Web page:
Old Speck from Sunday River Whitecap, marquetry by Craig Altobello. Submitted photo

Throughout the summer, the Museums of the Bethel Historical Society plans to host “Drawn to Mountains: Two Perspectives,” an exhibit of unique White Mountain Art by New Hampshire artists Craig Altobello and Mary Graham, in the Howe Exhibit Hall of the Dr. Moses Mason House, 14 Broad St., Bethel, according to a news release from the society.

A reception with the artists, including a brief talk about their work, will take place from 5 to 7 p.m. Friday, July 8.

Opening Friday, July 1 and on view through Saturday, Aug. 27, from 1 to 4 p.m. Thursday through Saturday, the exhibit brings together Altobello’s marquetry and Graham’s landscape paintings to explore the many-layered beauty of the White Mountains and the many-layered life this magnificent range supports.

Altobello was introduced to woodworking in 1978 during a workshop with designer/craftsman Thomas Moser of Maine, and has been making furniture for his family and friends ever since. His path to marquetry grew out of teaching middle school science, where he and his students documented their outdoor explorations through writing and art using cut paper collage.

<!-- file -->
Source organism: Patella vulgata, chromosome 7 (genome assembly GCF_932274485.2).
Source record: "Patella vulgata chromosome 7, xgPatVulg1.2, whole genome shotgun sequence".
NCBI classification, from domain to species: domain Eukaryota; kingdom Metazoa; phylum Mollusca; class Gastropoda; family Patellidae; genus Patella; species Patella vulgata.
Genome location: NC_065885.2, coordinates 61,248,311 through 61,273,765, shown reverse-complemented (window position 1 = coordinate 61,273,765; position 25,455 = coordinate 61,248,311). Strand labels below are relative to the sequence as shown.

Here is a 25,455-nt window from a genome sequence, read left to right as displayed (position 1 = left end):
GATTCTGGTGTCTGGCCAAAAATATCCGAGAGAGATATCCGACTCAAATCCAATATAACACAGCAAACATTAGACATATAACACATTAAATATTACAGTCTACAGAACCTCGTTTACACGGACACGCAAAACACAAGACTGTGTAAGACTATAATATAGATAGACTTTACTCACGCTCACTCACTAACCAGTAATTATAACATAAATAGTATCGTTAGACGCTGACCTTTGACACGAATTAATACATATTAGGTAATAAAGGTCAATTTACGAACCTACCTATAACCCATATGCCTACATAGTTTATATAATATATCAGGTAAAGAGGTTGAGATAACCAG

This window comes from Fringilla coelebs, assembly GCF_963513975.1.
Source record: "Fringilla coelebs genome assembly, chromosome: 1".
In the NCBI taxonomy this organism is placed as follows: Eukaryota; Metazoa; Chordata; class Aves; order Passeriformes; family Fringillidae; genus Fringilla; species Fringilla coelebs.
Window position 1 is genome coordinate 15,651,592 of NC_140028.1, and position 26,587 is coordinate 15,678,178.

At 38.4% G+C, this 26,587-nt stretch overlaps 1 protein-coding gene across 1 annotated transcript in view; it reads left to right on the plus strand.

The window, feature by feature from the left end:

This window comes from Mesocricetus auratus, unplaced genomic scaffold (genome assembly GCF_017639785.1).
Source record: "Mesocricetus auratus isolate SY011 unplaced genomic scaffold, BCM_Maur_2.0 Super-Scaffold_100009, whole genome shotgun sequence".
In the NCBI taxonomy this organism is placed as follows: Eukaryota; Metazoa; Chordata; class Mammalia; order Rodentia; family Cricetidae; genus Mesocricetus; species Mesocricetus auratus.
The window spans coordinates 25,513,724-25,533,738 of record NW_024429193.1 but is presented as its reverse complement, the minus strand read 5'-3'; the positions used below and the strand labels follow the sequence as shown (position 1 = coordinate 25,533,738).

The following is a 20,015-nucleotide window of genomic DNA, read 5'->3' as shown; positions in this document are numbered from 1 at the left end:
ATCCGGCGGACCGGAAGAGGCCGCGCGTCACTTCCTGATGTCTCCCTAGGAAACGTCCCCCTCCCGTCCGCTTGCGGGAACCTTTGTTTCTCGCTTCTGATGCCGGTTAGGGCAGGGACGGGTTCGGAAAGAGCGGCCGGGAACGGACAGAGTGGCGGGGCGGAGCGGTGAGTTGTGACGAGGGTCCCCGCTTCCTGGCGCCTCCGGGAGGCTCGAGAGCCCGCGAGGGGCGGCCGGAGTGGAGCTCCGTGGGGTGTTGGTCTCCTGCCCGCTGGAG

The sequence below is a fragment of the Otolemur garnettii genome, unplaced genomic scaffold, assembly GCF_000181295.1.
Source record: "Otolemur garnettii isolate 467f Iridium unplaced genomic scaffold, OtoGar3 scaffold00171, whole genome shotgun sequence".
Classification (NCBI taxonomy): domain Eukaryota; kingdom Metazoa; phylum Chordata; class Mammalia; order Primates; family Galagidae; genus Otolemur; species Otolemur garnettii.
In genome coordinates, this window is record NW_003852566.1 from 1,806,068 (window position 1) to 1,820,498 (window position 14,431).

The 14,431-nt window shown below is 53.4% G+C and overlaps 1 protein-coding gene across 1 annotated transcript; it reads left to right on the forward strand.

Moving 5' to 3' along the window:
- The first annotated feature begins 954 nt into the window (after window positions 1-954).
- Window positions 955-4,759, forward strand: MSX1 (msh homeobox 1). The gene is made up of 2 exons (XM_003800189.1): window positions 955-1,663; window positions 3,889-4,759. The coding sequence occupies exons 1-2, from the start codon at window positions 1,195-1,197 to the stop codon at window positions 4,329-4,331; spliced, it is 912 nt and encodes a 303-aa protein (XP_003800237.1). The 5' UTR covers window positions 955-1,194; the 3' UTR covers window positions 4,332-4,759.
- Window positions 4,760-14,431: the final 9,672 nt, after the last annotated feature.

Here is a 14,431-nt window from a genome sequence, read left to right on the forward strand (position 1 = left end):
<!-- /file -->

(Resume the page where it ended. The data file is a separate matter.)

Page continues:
Altobello saw the potential to work with the colors and grain patterns of wood to bring “collage” to his woodworking. Sawing his own veneer and using only the natural color, grain, and texture of the wood, he creates intricate, fine-grained landscapes and portraits of the birds and plants he encounters along the trail.

Graham was born in Manhattan and began her art career as a stage designer and scenic artist. After attending art schools in New York City, she received her Bachelor of Fine Arts degree in Painting from the New Hampshire Institute of Art. Since graduating, her work has focused on landscapes both invented and observed, and on still life paintings of natural objects.


Influenced by the paintings of the 19th century, particularly the Hudson River School and the American Luminists, Graham uses color and atmosphere in her paintings to evoke the solitude, silence, and transcendence found in nature.

The work of these two artists is grounded in an experience of hiking, sketching, and, most broadly, contemplation of all that a mountain wilderness offers those who would wander and wonder with open eyes and an open heart.

For more information, contact Museums of the Bethel Historical Society at 207-824-2908 or [email protected].

Nancy Cascades oil painting by Mary Graham. Submitted photo


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